Rare Sumatran Tiger Dies at Indonesia's 'Death Zoo'

The male tiger named Rama died of heart failure at a notorious zoo where hundreds of animals have perished in recent years.

A critically endangered Sumatran tiger has died at a notorious Indonesian zoo where hundreds of animals have perished in recent years, an official said Wednesday.

The male tiger, named Rama, died of heart failure at the zoo in the city of Surabaya, on the main island of Java, spokeswoman Veronika Lanu told AFP.

It has been dubbed the "death zoo" as so many animals have died there prematurely because of neglect - including several orangutans, a tiger and a giraffe.

PHOTOS: An Intimate Look At Tigers

Lanu defended the zoo after Rama's death, insisting proper procedures had been followed.

"The death was due to natural causes, we provided the best care we could," she said.

Rama, who was born in the zoo and lived there all his life, died on April 10.

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The 16-year-old animal had serious problems with its teeth, had a bad cough and appeared lethargic in the weeks before his death.

Campaigners have criticised the zoo - built a century ago during Dutch colonial rule - for keeping animals in overcrowded cages and enclosures, which are often filthy and in a state of disrepair.

Following his death, it now has only three male Sumatran tigers and six females left.

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The management of Surabaya zoo, Indonesia's largest, has been taken over by the city administration, but the deaths have not stopped and animal welfare groups continue to call for its closure.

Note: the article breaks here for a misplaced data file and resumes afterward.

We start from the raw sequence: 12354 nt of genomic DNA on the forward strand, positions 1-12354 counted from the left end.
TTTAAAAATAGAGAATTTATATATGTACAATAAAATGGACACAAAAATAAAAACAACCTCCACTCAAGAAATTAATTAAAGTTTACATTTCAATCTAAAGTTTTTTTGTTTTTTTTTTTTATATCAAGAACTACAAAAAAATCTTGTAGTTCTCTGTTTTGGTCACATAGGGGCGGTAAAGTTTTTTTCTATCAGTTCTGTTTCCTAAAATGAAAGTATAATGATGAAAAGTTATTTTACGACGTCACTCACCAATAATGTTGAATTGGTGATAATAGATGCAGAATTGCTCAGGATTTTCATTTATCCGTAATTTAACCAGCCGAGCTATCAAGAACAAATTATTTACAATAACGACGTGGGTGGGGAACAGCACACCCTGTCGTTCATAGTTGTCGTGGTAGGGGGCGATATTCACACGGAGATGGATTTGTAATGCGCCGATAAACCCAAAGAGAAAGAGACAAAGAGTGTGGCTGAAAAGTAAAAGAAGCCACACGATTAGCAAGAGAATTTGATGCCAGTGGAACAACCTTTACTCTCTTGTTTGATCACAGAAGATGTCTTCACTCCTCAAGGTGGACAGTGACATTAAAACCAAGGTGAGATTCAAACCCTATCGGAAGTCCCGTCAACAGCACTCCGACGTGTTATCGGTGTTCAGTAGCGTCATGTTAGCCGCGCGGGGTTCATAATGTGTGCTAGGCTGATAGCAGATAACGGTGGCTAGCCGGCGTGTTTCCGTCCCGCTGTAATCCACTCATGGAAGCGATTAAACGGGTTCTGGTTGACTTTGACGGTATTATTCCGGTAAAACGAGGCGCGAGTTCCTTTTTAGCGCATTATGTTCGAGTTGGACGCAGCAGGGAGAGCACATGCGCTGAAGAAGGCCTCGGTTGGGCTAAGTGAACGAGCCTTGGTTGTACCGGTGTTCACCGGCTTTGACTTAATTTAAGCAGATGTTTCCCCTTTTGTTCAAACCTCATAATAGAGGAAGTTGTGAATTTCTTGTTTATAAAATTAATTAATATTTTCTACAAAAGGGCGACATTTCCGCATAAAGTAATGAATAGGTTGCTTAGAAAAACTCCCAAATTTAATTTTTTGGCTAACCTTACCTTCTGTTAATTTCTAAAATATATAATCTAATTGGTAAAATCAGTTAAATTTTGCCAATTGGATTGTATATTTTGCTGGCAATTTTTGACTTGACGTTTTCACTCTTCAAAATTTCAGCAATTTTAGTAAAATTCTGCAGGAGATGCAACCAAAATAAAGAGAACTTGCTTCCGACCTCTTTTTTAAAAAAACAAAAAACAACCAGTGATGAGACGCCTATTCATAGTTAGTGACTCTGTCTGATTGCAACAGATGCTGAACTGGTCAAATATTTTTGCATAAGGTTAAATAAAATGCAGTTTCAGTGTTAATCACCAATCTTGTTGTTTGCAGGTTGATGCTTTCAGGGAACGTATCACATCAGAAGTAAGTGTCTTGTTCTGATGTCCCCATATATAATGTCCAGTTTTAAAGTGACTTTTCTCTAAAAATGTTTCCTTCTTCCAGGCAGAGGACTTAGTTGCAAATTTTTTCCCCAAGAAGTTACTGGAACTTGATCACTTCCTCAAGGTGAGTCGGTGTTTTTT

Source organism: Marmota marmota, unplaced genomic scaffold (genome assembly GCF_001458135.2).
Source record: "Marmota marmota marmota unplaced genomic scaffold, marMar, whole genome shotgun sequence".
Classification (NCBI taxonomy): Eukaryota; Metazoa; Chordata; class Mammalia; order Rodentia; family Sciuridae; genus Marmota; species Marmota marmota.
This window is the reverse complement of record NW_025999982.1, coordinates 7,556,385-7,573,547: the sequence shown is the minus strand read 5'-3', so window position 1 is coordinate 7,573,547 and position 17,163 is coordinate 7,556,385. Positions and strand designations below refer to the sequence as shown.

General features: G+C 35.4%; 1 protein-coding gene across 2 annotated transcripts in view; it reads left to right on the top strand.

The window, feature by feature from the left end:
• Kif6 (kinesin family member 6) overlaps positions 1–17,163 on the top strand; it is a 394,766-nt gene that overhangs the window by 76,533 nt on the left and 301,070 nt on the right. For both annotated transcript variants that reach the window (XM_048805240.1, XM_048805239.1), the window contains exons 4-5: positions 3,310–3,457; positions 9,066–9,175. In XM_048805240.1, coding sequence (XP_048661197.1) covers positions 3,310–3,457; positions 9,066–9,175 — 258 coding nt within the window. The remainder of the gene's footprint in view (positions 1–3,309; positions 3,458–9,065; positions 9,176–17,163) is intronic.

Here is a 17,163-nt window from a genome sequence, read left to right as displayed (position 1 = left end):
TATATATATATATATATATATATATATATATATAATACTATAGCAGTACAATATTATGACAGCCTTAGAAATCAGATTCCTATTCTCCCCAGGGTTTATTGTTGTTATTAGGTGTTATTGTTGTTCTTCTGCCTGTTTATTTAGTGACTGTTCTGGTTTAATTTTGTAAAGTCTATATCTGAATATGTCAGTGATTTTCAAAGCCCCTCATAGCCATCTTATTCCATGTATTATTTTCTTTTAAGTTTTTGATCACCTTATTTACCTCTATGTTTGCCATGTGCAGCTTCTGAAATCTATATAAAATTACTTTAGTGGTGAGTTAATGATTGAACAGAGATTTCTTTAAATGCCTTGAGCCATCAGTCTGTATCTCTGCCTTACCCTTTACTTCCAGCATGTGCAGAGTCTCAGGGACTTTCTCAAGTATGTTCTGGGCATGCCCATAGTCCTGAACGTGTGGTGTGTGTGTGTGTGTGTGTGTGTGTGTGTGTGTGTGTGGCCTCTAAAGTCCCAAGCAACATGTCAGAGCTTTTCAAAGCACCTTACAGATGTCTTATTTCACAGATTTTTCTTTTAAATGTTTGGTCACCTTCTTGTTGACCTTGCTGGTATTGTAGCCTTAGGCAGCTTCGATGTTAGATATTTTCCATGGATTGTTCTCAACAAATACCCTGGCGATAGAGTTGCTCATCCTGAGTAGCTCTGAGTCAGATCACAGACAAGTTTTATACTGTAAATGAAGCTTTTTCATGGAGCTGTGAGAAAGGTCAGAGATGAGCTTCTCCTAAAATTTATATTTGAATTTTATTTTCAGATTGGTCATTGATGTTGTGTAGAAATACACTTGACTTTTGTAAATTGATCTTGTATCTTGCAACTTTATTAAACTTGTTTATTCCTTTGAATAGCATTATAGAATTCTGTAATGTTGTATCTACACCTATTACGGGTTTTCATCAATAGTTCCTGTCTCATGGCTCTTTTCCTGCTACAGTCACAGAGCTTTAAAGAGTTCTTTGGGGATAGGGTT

The International Union for Conservation of Nature classifies the Sumatran tiger as an endangered species.

There are fewer than 400 remaining in the wild, all on Indonesia's main western island of Sumatra, according to environmental group WWF.

The creatures are under threat due to destruction of their rainforest habitat to make way for palm oil plantations and poaching.

A Sumatran tiger sits inside an enclosure in Surabaya Zoo in Surabaya, East Java, Indonesia, on April 25, 2012.

For his new book "

Tigers Forever

," photographer Steve Winter traveled to India, Sumatra, Myanmar and Thailand capturing one of the most endangered big cats in the world. Fewer than 3,200 tigers remain in the wild -- down from about 100,000 a century ago. Above, a male tiger crosses open grasslands in early morning.

Tigers are usually solitary animals: Except for a mother and her cubs, tigers live and hunt alone, coming together only to mate or occasionally to share a kill.

A male tiger in Bandhavgarh National Park, India

Tigers scratch, spray, scrape, rub, roll, and roar to mark boundaries or advertise their presence, all to find a mate -- or avoid surprise encounters that could prove fatal.

A tiger peers at a camera trap it triggered while night hunting in the forests of northern Sumatra, Indonesia.

Tourists at the Tiger Temple view a “tiger enrichment” show. Young tigers entertain tourists daily, but adults rarely leave tiny, decrepit cages and are often beaten.

This 14-month-old cub, cooling off in a pond, is riveted by a deer that appeared near the shore. Tigers are powerful swimmers; they can easily cross rivers 4 to 5 miles wide and have been known to swim distances of up to 18 miles.

A 10-month-old cub yawns, midday. Tigers are essentially nocturnal, most active from dusk to dawn, and tend to sleep during the heat of the day.

A wary 3-month-old cub briefly investigates the photographer's intrusion before ducking behind his mother. This tigress gave birth in the same remote cave where she was born.

A portion of the book’s proceeds will benefit partner organization

Panthera’s Tigers Forever